Ubuntu is a Linux distribution from software developer Canonical. In recent years, Ubuntu has become one of the most popular Linux distributions.
Canonical makes four editions of Ubuntu:
- Ubuntu Desktop is designed for use on desktop and laptop systems, similarly to the way that you might run Windows 10 or Windows 11 on a desktop system;
- Ubuntu Server is Canonical’s server product, which can be configured for a variety of use cases;
- Ubuntu Core is an operating system engineered for IoT devices and embedded environments; and
- Ubuntu distributions optimized for public clouds, including AWS, Google Cloud Platform, Microsoft Azure, and Oracle Cloud.
In addition, Ubuntu’s developer community have created a range of “Ubuntu flavors” – unique versions of Ubuntu designed for a specific type of desktop experience, use case, or theme. Popular Ubuntu flavors include Kubuntu, Lubuntu, and Ubuntu Studio. Lubuntu, for example, is a lightweight version of Ubuntu that has basic system requirements. Ubuntu Studio, meanwhile, is customized for amateur and professional content creators.
What Are the Benefits of Using Ubuntu?
For the purposes of this article, the discussion will focus on Ubuntu Desktop.
Ubuntu Desktop is an operating system that is free and open source, which makes it an attractive option for many users. Ubuntu can be downloaded from Canonical’s website or a torrent website. Additionally, Ubuntu is not supported by ads, so users generally won’t have to worry about having the operating system’s graphical user interface (GUI) cluttered by ads, as is sometimes the case with the Windows Start menu.
Another appealing Ubuntu Desktop feature is that it is easy to use, making it a good operating system for people who are unfamiliar with Linux. Linux has long had a reputation for being difficult to operate, largely because many Linux distributions are primarily command line environments. While it is true that Ubuntu Server (see in Figure 1) is designed for command line operations, Ubuntu Desktop comes equipped with a full GUI that looks and feels a lot like Windows. It is worth noting that Ubuntu is not the only Linux distribution for which a GUI is available, but its GUI is one of the easier ones to use.
Figure 1. This is what Ubuntu Server looks like.
Ubuntu Desktop stands in stark contrast to Ubuntu Server with its colorful GUI desktop, shown in Figure 2.
Figure 2. Ubuntu Desktop is characterized by its GUI interface.
Despite its user-friendly desktop, Ubuntu is a true Linux build, which means you can interact with Ubuntu from the command line. To do so, just click on the Apps icon and then double-click on the Terminal icon. You can see what the command line environment looks like in Figure 3.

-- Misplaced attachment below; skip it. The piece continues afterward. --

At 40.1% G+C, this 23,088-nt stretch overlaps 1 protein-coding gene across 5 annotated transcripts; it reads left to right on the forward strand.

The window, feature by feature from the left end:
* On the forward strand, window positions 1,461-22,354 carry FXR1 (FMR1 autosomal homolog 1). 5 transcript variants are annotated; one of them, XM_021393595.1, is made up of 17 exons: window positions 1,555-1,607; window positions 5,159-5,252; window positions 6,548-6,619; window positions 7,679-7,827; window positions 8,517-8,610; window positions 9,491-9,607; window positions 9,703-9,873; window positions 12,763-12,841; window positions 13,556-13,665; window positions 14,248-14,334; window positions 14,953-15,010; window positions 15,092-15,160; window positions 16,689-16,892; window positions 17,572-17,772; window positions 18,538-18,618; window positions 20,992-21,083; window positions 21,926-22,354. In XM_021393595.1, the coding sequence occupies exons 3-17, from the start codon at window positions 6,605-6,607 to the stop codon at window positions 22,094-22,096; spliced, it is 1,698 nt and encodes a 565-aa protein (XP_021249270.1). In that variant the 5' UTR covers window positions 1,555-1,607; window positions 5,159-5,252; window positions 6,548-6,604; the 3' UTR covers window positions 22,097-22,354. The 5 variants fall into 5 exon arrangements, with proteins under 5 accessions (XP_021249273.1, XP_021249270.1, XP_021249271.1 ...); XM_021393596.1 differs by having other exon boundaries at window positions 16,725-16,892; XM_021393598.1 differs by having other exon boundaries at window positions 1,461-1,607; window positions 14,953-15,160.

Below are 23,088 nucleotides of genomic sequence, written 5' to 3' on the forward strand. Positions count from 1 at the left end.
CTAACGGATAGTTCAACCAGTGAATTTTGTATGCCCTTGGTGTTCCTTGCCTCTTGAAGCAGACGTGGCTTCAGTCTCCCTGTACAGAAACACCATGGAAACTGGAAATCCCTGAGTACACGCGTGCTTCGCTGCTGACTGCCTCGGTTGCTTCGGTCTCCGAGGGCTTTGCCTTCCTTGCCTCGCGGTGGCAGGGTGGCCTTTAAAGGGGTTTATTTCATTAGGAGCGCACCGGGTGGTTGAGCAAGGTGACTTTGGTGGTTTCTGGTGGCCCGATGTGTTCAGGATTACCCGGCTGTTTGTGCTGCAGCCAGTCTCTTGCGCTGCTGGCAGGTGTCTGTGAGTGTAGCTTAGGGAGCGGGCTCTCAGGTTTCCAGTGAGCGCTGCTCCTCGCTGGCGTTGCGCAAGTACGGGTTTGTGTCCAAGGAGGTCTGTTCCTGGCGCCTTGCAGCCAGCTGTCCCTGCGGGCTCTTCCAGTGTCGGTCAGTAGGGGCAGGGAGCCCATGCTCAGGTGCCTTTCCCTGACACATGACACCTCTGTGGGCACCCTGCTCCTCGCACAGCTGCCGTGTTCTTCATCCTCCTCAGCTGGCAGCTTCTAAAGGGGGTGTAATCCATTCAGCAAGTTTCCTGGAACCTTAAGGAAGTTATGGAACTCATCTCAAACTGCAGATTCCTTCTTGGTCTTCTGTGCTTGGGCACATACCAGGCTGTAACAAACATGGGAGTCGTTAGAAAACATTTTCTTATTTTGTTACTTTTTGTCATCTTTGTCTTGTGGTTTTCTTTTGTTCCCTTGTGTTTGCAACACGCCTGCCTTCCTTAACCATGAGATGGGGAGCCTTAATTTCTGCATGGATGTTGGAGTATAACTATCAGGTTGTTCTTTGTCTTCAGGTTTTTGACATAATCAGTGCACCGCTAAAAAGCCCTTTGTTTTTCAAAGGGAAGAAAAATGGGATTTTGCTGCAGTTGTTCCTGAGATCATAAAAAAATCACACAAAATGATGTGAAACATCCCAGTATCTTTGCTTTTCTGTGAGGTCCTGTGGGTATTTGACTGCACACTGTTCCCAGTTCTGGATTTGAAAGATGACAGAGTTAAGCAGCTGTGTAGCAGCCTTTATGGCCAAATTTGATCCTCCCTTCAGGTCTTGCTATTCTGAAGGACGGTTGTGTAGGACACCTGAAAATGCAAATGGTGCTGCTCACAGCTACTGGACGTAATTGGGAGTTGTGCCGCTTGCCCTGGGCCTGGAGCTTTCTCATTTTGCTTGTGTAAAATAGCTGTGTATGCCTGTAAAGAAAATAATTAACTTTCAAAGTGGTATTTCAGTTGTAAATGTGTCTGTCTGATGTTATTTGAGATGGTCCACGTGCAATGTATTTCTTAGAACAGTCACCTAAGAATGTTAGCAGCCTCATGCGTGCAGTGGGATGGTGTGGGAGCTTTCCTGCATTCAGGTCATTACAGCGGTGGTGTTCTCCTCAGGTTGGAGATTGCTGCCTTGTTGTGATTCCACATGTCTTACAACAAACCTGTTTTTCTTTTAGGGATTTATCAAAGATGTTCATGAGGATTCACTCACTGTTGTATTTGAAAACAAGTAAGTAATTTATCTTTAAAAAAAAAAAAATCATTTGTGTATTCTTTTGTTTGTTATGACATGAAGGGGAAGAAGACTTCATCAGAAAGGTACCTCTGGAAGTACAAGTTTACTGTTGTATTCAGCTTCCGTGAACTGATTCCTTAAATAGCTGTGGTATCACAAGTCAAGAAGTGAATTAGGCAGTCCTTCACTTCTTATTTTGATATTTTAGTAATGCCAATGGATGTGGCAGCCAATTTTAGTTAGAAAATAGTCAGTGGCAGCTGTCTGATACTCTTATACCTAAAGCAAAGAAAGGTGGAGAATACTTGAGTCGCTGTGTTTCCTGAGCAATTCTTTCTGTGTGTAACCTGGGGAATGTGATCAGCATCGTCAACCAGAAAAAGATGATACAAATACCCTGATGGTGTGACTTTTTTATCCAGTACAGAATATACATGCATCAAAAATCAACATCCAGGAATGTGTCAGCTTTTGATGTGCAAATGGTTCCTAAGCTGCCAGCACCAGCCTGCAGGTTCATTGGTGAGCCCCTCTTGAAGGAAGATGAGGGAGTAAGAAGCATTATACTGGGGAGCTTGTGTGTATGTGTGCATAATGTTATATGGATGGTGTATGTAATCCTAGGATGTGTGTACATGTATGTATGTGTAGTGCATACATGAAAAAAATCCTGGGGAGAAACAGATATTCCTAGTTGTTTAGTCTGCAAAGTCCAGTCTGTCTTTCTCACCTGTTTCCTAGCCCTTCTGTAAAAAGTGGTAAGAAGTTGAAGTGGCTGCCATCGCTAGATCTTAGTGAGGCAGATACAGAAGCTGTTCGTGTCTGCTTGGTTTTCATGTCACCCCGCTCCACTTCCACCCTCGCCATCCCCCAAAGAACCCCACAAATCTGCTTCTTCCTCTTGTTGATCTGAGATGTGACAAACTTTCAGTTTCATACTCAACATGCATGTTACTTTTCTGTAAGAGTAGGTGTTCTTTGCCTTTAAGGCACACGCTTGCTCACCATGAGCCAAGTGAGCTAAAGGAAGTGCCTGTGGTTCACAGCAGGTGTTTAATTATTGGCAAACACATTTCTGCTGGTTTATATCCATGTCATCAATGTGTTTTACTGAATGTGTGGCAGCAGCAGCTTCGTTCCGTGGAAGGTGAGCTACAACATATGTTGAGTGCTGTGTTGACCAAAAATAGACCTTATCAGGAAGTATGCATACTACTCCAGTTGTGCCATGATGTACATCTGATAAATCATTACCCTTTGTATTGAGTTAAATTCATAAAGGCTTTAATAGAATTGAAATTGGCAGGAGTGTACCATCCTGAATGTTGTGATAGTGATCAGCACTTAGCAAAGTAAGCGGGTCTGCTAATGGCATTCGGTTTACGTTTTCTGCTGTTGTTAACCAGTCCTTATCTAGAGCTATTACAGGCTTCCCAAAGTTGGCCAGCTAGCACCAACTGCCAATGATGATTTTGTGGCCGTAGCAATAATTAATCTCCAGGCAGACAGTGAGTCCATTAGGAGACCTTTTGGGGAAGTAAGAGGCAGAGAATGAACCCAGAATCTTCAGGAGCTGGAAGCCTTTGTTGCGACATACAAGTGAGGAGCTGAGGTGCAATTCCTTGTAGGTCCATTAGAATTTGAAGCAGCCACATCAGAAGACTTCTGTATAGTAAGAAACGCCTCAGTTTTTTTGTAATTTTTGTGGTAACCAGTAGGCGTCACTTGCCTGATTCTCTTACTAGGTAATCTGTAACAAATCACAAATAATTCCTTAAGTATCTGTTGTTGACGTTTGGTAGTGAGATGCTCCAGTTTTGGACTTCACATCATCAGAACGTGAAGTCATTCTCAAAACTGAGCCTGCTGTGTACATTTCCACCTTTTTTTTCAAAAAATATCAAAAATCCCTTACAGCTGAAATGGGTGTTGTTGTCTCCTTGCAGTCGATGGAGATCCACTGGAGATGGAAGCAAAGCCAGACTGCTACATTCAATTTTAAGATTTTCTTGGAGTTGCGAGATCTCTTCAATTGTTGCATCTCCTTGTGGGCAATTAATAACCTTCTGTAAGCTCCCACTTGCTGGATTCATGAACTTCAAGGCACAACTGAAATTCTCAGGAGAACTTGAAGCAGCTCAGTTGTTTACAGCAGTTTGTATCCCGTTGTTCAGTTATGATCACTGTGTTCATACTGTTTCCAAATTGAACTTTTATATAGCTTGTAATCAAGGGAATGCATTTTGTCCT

Figure 3. You can interact with Ubuntu Desktop from the command line by using the Terminal app.
This brings up another important advantage to using Ubuntu Desktop. Ubuntu Desktop comes preloaded with multiple applications and basic utilities (such as the Calculator, a text editor, and a few games). The most noteworthy application that is included with Ubuntu is LibreOffice, which might best be described as a free, open-source alternative to Microsoft Office. You can see the LibreOffice Writer application in Figure 4.
Figure 4. LibreOffice Writer is a free, open-source alternative to Microsoft Word.
The Ubuntu operating system also comes preloaded with the FireFox web browser. You can easily download other browsers such as Google Chrome, however.
Other Ubuntu benefits include the following:
- It’s easy to install. An entire Ubuntu Desktop installation can be completed in a few minutes.
- Canonical developed Ubuntu with strong security features and provides security updates regularly.
- Like other Linux-based operation systems, Ubuntu is highly customizable. Users can customize the desktop environment to suit their needs and preferences.
- Ubuntu users can tap into a large user and developer community. Many of the communities focus on a specific Ubuntu flavor.
Overall, Ubuntu is a great option for individuals and for businesses alike. The operating system is stable, secure, and available for free.
What Are the Drawbacks of Using Ubuntu?
Individual and business users must consider a few potential disadvantages of Ubuntu before adopting the system.
The first disadvantage is that if you install Ubuntu onto a physical machine, you may have difficulties getting it to recognize some of your hardware. Some hardware vendors simply do not offer Linux device drivers. Realistically, you probably won’t have any issues with hardware compatibility so long as you are running Ubuntu on mainstream hardware. If you have anything special, however, you could encounter problems. You may find that you need to use a more mainstream operating system such as Windows.
Another potential drawback: Not all software has a Linux version available. That means Ubuntu may not be compatible with all the applications you need to run. While it is becoming much more common for software vendors to create Linux versions of their products, many applications run only on Windows or MacOS.
This is not to suggest that there is no software available for Ubuntu. Many commercial software vendors do build Linux versions of their applications. Additionally, there are countless open-source applications available through the Ubuntu Software Center. However, you may find that some of your favorite applications are Windows only.
Where Can I Find More Information About Ubuntu?
There are plenty of online resources availablew to learn more about Ubuntu.
Here are a few examples:
- The Official Ubuntu Documentation (available on help.ubuntu.com)
- Ubuntu Forums
- The Ubuntu Wiki
Ubuntu Desktop is a free, open-source desktop operating system that can make for a compelling alternative to Windows. Ubuntu Desktop is widely known for its ease of use. The primary disadvantage to using Ubuntu, however, is that Windows software will not natively run on Ubuntu.